Dr. Curtis E. Swift

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July 26, 2012
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SWIFT: How to avoid issues with landscape projects

Did parts of your lawn burn up this summer, even if you watered every day? What about the leaves on your trees? Did they dry up and drop off before their time? Did any or all of your shrubs or perennial flowers die during this summer's heat?

Some of these problems could have been due to selecting the wrong plants for the site, but more than likely the cause of your problems was poor soil preparation, poor planting practices, poor-quality plant material, or improper design or installation of your sprinkler system.

Even if the landscaper followed a set of landscape specifications for your site, they may have been based on old methods now shown to cause plant problems such as those your plants suffered this summer. In some cases, even if you have updated specs, the landscaper may not have complied with the requirements in those specs.

Just because you hired a landscaper with many years of experience, it doesn't mean that experience includes the most current methods of landscaping. Some landscapers are still doing what they did twenty years ago. This is not to say some of the methods used years ago are not still valid, but research in the intervening years has demonstrated better ways to ensure your landscape is a success.

Several years ago, I spoke to the foreman of a landscape crew about the old method he was using when planting trees. The specifications he was expected to follow were based on the most current planting methods, which ensure the uppermost structure roots were no more than three inches below the surface. He was planting the trees up to a foot too deep.

Research from Morton Arboretum had shown that planting too deep, as he was doing, is responsible for plant death due to lack of oxygen and girdling roots. When I asked him why he was not following the specs, I was told he had to guarantee the trees for a year and he knew the trees would survive for that long on the stored energy even if the roots died during that one-year period. What was even more discouraging was that the person responsible for the project said she was not willing to require the specs be followed because it might "upset" the landscaper. Three years later, most of those trees had to be ripped out and replaced. I don't even believe those who donated thousands of dollars to this project were even aware of the fact that their donations were wasted.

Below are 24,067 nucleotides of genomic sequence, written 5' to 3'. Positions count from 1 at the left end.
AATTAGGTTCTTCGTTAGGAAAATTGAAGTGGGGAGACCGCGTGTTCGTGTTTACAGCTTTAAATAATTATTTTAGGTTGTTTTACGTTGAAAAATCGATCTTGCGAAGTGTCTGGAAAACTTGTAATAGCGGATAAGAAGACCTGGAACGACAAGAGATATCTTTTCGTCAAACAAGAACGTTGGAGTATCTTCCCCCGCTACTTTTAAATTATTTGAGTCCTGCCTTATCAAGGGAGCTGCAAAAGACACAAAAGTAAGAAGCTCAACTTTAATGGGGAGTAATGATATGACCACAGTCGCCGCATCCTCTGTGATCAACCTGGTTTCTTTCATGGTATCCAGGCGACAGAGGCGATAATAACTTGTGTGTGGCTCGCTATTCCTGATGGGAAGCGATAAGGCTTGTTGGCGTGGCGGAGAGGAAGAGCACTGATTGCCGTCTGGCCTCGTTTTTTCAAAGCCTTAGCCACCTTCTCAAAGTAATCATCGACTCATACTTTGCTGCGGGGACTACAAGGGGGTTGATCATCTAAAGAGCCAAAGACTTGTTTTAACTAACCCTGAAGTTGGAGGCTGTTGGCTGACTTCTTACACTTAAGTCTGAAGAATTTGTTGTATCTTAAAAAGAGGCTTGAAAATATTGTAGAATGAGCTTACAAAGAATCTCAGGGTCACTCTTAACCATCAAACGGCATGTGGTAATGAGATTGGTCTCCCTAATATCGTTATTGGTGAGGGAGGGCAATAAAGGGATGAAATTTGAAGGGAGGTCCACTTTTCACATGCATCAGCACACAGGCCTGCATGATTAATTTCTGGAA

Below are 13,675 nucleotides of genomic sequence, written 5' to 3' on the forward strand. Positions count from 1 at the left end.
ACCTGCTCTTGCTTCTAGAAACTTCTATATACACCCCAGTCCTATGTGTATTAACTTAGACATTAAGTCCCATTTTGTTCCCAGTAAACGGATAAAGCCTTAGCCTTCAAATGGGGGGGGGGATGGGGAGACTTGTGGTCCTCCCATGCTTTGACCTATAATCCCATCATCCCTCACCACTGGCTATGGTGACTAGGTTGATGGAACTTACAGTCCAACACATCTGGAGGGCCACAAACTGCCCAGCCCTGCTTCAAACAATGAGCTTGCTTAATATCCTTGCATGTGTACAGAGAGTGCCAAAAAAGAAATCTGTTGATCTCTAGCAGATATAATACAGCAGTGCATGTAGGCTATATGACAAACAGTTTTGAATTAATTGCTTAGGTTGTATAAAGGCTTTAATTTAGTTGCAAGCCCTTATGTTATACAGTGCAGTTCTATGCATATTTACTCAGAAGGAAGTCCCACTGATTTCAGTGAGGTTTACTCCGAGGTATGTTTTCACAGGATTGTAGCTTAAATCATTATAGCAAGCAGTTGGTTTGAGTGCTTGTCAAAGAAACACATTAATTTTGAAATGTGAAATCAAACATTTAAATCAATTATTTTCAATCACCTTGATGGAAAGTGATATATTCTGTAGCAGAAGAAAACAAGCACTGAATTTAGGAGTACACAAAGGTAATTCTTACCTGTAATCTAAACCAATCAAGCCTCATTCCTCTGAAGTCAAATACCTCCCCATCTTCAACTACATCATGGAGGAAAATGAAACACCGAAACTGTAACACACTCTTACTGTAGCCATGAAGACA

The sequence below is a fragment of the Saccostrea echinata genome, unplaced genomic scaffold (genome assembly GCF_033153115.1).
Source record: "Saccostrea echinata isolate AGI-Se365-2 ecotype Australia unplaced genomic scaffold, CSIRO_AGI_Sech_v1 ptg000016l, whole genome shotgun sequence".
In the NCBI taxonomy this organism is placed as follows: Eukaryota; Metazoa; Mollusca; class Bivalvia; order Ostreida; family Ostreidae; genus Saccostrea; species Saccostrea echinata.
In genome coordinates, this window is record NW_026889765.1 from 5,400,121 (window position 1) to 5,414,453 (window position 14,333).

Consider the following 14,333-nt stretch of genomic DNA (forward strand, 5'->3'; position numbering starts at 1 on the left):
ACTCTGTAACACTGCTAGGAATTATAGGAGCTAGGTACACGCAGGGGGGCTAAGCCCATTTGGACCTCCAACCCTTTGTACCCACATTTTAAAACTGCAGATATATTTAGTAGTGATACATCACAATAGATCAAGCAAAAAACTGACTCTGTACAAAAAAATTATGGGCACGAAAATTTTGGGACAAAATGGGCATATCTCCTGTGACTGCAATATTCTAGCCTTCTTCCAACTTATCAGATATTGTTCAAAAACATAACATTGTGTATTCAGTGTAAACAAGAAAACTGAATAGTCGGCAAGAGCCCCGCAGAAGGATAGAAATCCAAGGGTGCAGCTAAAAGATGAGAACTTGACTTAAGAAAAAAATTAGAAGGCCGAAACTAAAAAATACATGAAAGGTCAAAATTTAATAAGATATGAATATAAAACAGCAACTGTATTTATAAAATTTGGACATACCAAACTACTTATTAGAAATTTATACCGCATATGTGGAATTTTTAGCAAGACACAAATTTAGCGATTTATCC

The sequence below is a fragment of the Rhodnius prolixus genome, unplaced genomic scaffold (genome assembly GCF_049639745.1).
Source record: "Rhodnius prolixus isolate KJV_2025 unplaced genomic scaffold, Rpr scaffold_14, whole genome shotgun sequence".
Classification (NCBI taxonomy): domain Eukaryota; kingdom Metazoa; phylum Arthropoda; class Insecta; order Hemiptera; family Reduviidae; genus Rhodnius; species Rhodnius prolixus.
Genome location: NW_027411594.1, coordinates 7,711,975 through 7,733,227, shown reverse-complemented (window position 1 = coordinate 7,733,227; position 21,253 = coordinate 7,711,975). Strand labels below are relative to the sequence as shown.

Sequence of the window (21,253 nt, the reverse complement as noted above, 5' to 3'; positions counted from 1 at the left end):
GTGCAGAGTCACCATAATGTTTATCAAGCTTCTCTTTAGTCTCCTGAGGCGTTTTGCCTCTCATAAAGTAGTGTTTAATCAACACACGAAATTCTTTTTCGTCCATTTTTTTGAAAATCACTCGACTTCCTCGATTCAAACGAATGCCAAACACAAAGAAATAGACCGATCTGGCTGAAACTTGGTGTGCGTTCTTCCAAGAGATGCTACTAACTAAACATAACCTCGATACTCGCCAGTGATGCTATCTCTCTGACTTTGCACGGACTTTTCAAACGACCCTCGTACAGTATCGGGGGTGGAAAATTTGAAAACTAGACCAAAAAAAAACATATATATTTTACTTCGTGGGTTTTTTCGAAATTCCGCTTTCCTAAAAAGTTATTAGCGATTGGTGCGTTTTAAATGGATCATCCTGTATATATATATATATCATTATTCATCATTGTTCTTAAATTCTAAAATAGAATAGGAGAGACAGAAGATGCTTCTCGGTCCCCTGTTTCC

Neglecting the landscape specifications even happens with government projects. A landscape at a government facility was recently installed without proper soil preparation. Whether the specifications for the project were adequate to begin with is a good question, but it is more likely the contractor decided to do what they wanted. That project was paid for with tax dollars, so why should anyone of us care?!

I've heard that excuse so many times in my career - it isn't funny.

So, what do you do to ensure your landscape is installed properly (i.e. based on current research with quality material)? As an employee of Colorado State University, I am prohibited from recommending companies known for doing quality work (CSU does not want to get sued). Based on the number of complaints received and site visits I've made over the years to look at landscaper-caused problems, I have a very good idea as to who you should hire and who you should avoid. But I can't provide you that information. I wish I could! That would solve a lot of problems.

If you have the experience and knowledge and time to oversee your landscape project, that would be great. But few people have the time or knowledge to do that. Several landscape architects I've worked with have offered their clients on-site inspections to ensure the job is completed according to specs, but this costs money and most people are not willing to take advantage of this service. Ideally you would have a specialist on site full-time, or at least occasionally, during the project to act as your representative. This person should have the authority to refuse damaged plant material and require compliance with the specifications.

The person you hire for this should also have had a hand in the development of the specs. If you can't find someone to serve as your representative, the best you may be able to do is hire a company that has the reputation for doing quality work. Yet, most landscapers are hired based on cost, not quality.

Having quality, written specifications is one way you can ensure the job is done properly. If the specs aren't followed, you at least have something you can fall back on when you have problems. Quite often improper soil preparation and planting practices don't become apparent until turf, trees and shrubs start to die several years after your job has been completed.

If the contractor is still in business and an inspection shows deficiencies in the landscape, you at least will have what you need to take appropriate steps with the landscape company.

Dr. Curtis E. Swift is the area horticulture agent with the CSU Extension. Reach him at Curt.Swift@mesacounty.us, visit WesternSlopeGardening.org, or check out his blog at http://SwiftsGardeningBlog.blogspot.com.

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The Post Independent Updated Jul 26, 2012 03:47PM Published Jul 26, 2012 03:46PM Copyright 2012 The Post Independent. All rights reserved. This material may not be published, broadcast, rewritten or redistributed.